You smile more and laugh easier. You make a joke in the pharmacy when she can’t understand you, and it feels okay, a little daft but not sad. You sneeze one morning and the top ones almost fly across the kitchen. Two weeks ago this would have made you miserable, now you just have to laugh. Bone spurs work their way out the gums and you don’t feel as shocked as you used to. It feels like someone has turned the difficulty down. You’re not playing on ‘hard mode’ anymore.
One month exactly from the surgery date. It’s hard. Really hard. You still have off-days where you’re frustrated and unsure, and the dentures cause pain and you’re tired. But you’re coping. You’re adjusting. You’re winning. You don’t regret the decision you made, even if you wish you hadn’t had to make it.
An online friend posts a quote from The Lord of the Rings, and it hits you right in the heart.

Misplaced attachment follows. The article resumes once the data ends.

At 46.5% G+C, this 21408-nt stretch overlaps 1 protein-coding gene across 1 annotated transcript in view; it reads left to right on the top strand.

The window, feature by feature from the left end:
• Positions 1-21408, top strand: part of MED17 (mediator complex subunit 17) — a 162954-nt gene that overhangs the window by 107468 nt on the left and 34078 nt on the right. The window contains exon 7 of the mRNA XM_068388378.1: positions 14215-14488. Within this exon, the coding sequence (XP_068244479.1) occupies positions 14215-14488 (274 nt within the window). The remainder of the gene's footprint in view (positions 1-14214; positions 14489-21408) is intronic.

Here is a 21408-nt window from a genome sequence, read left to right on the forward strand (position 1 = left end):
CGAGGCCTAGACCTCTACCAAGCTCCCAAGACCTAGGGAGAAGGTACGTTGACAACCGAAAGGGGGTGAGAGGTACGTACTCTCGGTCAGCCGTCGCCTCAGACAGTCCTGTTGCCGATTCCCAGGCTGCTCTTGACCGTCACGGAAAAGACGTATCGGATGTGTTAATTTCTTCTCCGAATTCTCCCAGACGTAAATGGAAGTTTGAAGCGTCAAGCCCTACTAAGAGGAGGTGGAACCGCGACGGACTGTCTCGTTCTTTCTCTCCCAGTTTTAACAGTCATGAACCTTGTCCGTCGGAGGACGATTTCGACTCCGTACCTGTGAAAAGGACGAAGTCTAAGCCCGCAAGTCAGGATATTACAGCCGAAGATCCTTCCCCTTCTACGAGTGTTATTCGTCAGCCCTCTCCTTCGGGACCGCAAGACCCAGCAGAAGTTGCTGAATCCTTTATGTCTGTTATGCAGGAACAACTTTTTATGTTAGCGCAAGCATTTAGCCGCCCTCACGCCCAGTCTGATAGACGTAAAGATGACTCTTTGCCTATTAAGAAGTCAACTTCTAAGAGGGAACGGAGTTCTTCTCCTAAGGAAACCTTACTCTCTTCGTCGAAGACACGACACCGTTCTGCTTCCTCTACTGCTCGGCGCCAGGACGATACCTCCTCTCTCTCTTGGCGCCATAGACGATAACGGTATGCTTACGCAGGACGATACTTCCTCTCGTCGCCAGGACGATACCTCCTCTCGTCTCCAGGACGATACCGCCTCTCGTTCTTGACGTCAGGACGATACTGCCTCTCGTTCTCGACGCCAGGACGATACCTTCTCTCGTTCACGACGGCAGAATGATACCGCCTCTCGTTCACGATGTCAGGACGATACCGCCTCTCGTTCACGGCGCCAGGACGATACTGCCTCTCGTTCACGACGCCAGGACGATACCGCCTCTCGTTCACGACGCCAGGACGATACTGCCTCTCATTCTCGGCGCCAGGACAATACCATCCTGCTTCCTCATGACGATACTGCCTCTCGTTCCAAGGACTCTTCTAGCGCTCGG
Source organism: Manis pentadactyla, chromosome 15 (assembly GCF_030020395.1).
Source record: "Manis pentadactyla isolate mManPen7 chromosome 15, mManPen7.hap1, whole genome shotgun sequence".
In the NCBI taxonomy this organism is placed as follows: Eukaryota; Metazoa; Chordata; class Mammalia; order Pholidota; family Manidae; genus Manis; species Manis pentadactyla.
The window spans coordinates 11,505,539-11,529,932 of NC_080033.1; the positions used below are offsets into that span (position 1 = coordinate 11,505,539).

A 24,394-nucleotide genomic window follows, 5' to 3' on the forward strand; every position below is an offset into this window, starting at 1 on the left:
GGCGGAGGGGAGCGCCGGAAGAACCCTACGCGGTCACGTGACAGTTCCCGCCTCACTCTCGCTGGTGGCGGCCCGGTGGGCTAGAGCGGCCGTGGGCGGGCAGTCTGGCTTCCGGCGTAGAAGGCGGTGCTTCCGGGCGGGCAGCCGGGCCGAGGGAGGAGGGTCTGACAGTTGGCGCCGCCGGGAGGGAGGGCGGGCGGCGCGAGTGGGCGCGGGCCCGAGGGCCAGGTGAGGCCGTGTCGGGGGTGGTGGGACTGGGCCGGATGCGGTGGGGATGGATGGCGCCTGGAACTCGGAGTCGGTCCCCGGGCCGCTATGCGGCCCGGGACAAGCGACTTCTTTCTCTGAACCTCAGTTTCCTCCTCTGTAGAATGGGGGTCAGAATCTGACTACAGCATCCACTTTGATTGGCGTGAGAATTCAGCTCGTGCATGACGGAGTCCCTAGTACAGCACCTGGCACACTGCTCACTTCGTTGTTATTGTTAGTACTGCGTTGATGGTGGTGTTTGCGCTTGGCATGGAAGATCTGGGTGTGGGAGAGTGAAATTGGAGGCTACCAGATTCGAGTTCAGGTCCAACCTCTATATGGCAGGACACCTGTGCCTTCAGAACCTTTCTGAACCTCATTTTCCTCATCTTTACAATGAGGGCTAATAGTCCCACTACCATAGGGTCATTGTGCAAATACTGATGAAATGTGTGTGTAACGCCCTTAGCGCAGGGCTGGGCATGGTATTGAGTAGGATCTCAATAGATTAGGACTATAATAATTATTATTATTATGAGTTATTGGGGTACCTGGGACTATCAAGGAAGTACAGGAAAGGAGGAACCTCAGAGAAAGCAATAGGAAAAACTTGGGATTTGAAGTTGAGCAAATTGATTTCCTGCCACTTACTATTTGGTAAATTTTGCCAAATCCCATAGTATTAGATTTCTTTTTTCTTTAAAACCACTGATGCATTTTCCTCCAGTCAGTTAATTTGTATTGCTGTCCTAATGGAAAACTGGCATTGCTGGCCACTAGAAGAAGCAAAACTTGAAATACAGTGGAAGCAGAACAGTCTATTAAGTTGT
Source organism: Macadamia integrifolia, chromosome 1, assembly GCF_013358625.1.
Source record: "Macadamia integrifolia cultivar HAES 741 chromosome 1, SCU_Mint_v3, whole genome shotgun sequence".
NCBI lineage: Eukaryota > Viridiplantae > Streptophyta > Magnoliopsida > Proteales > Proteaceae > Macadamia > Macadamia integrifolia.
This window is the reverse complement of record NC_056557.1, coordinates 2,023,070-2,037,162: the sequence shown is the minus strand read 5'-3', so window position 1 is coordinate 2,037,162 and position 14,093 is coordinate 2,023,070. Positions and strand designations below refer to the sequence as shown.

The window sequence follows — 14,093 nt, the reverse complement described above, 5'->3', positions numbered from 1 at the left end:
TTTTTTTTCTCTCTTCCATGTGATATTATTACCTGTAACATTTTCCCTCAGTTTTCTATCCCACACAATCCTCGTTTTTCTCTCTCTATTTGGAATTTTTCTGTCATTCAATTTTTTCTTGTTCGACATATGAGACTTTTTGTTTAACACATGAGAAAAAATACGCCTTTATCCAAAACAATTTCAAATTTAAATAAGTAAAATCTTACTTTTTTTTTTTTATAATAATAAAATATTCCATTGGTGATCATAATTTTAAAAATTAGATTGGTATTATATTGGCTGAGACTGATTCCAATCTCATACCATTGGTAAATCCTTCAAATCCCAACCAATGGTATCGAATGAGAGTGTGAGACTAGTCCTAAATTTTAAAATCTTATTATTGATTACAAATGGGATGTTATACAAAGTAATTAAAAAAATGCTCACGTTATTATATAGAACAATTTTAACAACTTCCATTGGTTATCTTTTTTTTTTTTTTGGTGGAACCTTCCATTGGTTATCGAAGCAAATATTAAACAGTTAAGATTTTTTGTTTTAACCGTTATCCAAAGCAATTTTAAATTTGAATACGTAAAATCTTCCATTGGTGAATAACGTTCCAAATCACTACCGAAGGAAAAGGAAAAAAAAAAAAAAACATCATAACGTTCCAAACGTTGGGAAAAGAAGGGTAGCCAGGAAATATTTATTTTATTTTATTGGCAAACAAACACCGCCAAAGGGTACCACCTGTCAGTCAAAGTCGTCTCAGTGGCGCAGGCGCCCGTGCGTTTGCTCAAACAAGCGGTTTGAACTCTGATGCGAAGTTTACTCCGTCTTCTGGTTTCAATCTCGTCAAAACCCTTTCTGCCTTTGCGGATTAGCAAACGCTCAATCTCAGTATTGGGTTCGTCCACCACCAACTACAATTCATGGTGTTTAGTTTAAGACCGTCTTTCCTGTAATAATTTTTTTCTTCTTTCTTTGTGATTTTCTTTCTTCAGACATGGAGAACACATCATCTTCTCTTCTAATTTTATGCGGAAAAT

Frodo says, “I wish the Ring had never come to me. I wish none of this had happened.”
Gandalf replies, “So do all who live to see such times, but that is not for them to decide. All we have to decide is what to do with the time that is given to us.”
You know very deeply how Frodo feels, but also understand Gandalf‘s response. You’ve been given more time than you thought you had. Time that is pain and trauma free. You thought at one point this would have no end, that you would have to endure the aftermath forever. You thought you would hate the dentist who did this to you always… and you will! But you will also learn to let that hatred go and live a good life. He’s not important to your story anymore.
There is still a lot to overcome and get used to. Gum heals quickly, in a matter of weeks, bone takes many months. Your mind may take much longer still. But that’s okay. Just keep going. You’re doing so, so well, and I’m really proud of you.